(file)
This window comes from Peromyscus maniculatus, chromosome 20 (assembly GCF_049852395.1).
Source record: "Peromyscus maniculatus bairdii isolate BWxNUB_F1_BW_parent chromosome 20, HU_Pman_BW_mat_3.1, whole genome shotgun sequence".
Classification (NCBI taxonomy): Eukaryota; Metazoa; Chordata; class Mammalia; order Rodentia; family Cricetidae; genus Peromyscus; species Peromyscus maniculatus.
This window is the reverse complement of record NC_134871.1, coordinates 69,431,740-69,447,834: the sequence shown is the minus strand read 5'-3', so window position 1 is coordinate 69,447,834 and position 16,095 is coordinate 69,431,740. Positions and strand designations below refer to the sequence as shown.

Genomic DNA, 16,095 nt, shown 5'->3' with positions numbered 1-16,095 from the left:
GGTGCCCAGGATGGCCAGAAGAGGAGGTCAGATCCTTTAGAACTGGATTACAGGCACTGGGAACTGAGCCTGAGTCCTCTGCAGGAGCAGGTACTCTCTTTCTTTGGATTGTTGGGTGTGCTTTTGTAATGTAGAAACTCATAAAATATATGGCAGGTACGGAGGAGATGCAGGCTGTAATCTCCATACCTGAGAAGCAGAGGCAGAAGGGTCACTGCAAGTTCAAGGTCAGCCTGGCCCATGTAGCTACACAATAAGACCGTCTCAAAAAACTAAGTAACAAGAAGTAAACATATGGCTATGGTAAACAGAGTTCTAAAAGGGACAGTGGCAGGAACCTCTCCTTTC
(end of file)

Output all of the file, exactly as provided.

This window comes from Peromyscus maniculatus, chromosome 20 (assembly GCF_049852395.1).
Source record: "Peromyscus maniculatus bairdii isolate BWxNUB_F1_BW_parent chromosome 20, HU_Pman_BW_mat_3.1, whole genome shotgun sequence".
Classification (NCBI taxonomy): Eukaryota; Metazoa; Chordata; class Mammalia; order Rodentia; family Cricetidae; genus Peromyscus; species Peromyscus maniculatus.
This window is the reverse complement of record NC_134871.1, coordinates 69,431,740-69,447,834: the sequence shown is the minus strand read 5'-3', so window position 1 is coordinate 69,447,834 and position 16,095 is coordinate 69,431,740. Positions and strand designations below refer to the sequence as shown.

Genomic DNA, 16,095 nt, shown 5'->3' with positions numbered 1-16,095 from the left:
GGTGCCCAGGATGGCCAGAAGAGGAGGTCAGATCCTTTAGAACTGGATTACAGGCACTGGGAACTGAGCCTGAGTCCTCTGCAGGAGCAGGTACTCTCTTTCTTTGGATTGTTGGGTGTGCTTTTGTAATGTAGAAACTCATAAAATATATGGCAGGTACGGAGGAGATGCAGGCTGTAATCTCCATACCTGAGAAGCAGAGGCAGAAGGGTCACTGCAAGTTCAAGGTCAGCCTGGCCCATGTAGCTACACAATAAGACCGTCTCAAAAAACTAAGTAACAAGAAGTAAACATATGGCTATGGTAAACAGAGTTCTAAAAGGGACAGTGGCAGGAACCTCTCCTTTC